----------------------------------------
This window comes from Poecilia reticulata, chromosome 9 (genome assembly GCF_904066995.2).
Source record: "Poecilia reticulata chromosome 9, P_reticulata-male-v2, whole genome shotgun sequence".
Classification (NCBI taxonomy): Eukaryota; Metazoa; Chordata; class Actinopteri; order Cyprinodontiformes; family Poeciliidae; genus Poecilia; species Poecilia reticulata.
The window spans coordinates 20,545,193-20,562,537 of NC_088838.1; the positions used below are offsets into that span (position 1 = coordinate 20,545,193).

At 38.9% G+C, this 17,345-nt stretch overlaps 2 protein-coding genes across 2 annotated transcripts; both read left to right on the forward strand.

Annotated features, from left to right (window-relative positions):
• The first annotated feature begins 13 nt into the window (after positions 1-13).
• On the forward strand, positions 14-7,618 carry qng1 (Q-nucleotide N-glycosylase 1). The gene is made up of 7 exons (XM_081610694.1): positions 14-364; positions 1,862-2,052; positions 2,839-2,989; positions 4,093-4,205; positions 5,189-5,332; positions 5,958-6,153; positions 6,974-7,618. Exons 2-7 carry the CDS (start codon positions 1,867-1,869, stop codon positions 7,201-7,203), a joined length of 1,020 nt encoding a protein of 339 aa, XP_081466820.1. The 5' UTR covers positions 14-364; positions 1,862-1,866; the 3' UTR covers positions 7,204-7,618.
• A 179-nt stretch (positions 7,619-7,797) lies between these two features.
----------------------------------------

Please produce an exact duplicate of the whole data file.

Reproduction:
This window comes from Poecilia reticulata, chromosome 9 (genome assembly GCF_904066995.2).
Source record: "Poecilia reticulata chromosome 9, P_reticulata-male-v2, whole genome shotgun sequence".
Classification (NCBI taxonomy): Eukaryota; Metazoa; Chordata; class Actinopteri; order Cyprinodontiformes; family Poeciliidae; genus Poecilia; species Poecilia reticulata.
The window spans coordinates 20,545,193-20,562,537 of NC_088838.1; the positions used below are offsets into that span (position 1 = coordinate 20,545,193).

At 38.9% G+C, this 17,345-nt stretch overlaps 2 protein-coding genes across 2 annotated transcripts; both read left to right on the forward strand.

Annotated features, from left to right (window-relative positions):
• The first annotated feature begins 13 nt into the window (after positions 1-13).
• On the forward strand, positions 14-7,618 carry qng1 (Q-nucleotide N-glycosylase 1). The gene is made up of 7 exons (XM_081610694.1): positions 14-364; positions 1,862-2,052; positions 2,839-2,989; positions 4,093-4,205; positions 5,189-5,332; positions 5,958-6,153; positions 6,974-7,618. Exons 2-7 carry the CDS (start codon positions 1,867-1,869, stop codon positions 7,201-7,203), a joined length of 1,020 nt encoding a protein of 339 aa, XP_081466820.1. The 5' UTR covers positions 14-364; positions 1,862-1,866; the 3' UTR covers positions 7,204-7,618.
• A 179-nt stretch (positions 7,619-7,797) lies between these two features.